Something to Think About: Please, Try Not to Stick to Your Guns
October 5, 2015
Guns. Americans love them.
And, apparently, we have that constitutional right.
But when does the right of people to not get shot become more important than the rights of gun owners?
Questions regarding the constitutionality of gun control as well as the relevance of the right to bear arms have been a part of our political dialogue since we traded in our muskets for AR-15s.
However, in the past few months, the conversation has taken on a more urgent tone. In light of recent shootings, such as the ones in Oregon and Charleston, the Obama Administration has called for stricter gun regulations.
If this sounds strangely familiar, don’t worry, it should.
After Newtown, the president said the same thing. And after the Tucson shooting. And after Aurora.
And yet, there has been little to no change in our country’s gun control policies.
How is that possible?
There are two main reasons: misconceptions and the NRA.
A lot of people do not even understand the history of the 2nd Amendment or what it meant when it was originally written.
Here is the 2nd Amendment in its entirety:
“A well regulated Militia, being necessary to the security of a free State, the right of the people to keep and bear Arms, shall not be infringed.”
When this was written in the late 18th century, the Founding Fathers, with the memory of Britain’s rule fresh in their minds, held protecting the people from tyranny as a top priority. The 2nd Amendment was designed to allow local militias the ability to defend themselves in the case that the federal government became such a tyranny.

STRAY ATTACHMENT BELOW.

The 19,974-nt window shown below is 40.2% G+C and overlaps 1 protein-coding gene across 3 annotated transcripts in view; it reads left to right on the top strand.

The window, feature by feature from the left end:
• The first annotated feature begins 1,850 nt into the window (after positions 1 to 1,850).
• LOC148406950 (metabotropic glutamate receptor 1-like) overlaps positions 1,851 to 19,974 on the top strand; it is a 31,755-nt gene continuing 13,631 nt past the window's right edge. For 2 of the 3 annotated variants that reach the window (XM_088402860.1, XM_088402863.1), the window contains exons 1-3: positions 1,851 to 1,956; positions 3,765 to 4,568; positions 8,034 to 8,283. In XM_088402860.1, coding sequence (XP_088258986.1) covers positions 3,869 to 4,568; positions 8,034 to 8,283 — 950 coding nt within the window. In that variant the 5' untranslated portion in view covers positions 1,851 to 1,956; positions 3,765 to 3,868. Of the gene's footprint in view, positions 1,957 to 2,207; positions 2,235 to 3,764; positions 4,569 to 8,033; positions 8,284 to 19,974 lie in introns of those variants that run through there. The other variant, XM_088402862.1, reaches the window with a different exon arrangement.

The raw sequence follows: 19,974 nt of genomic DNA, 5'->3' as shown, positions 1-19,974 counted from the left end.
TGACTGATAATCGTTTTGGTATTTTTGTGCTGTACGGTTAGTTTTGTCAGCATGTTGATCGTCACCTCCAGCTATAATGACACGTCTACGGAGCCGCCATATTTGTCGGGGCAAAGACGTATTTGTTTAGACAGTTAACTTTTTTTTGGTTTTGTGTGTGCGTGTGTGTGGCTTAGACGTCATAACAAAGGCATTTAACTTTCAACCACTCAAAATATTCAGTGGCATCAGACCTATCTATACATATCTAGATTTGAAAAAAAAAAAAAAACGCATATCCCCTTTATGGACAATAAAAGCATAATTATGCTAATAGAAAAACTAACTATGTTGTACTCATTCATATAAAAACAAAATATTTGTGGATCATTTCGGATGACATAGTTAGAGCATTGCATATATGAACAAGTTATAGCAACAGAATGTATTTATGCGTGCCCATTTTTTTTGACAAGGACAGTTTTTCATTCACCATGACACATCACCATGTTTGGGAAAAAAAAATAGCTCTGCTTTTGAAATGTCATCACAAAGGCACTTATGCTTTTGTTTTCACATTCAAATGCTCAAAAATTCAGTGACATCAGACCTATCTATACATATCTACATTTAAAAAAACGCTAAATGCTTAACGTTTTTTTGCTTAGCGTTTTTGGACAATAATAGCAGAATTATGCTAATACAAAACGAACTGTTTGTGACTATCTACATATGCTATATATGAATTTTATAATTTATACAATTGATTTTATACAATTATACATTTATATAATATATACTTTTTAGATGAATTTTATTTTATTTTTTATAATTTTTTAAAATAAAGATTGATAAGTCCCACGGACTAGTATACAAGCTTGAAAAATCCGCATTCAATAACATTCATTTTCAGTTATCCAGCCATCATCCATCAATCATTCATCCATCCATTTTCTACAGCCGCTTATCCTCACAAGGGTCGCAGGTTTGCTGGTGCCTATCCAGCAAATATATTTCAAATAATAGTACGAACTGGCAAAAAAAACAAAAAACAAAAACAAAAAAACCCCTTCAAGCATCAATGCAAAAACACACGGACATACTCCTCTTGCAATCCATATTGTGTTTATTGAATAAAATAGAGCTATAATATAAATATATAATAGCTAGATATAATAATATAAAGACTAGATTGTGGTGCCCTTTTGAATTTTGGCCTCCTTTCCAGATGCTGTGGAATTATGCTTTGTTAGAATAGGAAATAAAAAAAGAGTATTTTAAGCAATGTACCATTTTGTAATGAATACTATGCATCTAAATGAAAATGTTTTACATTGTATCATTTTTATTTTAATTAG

But this isn’t a reality in today’s America. Tyranny is not our biggest threat and even if it was, a bunch of Texans with rifles would not exactly fare well against the United States Military.
Another misconception is that gun control doesn’t work.
But around the world, we have seen other developed nations utilize gun control policies to keep their citizens safe.
Meanwhile, in 2013, the United States experienced over 33,000 gun-related deaths.
It does not have to be this way. And as shooting after shooting occurs, it is clear that Americans do not want it to be this way either.
Even gun owners recognize the need to enact some kind of reform. Universal background checks, longer waiting periods and magazine restrictions are all examples of sensible gun control laws.
Unfortunately, on this issue, public opinion may not matter as much as political influence.
The National Rifle Association actively lobbies politicians in order to keep any regulation from passing Congress. And as long as politicians are more concerned about getting re-elected than solving real issues, the movement for gun control will remain stagnant.
But at the end of the day, politicians do not answer to the gun lobby. They answer to the voters. And when the next election comes around, the American people will have the opportunity to make the call.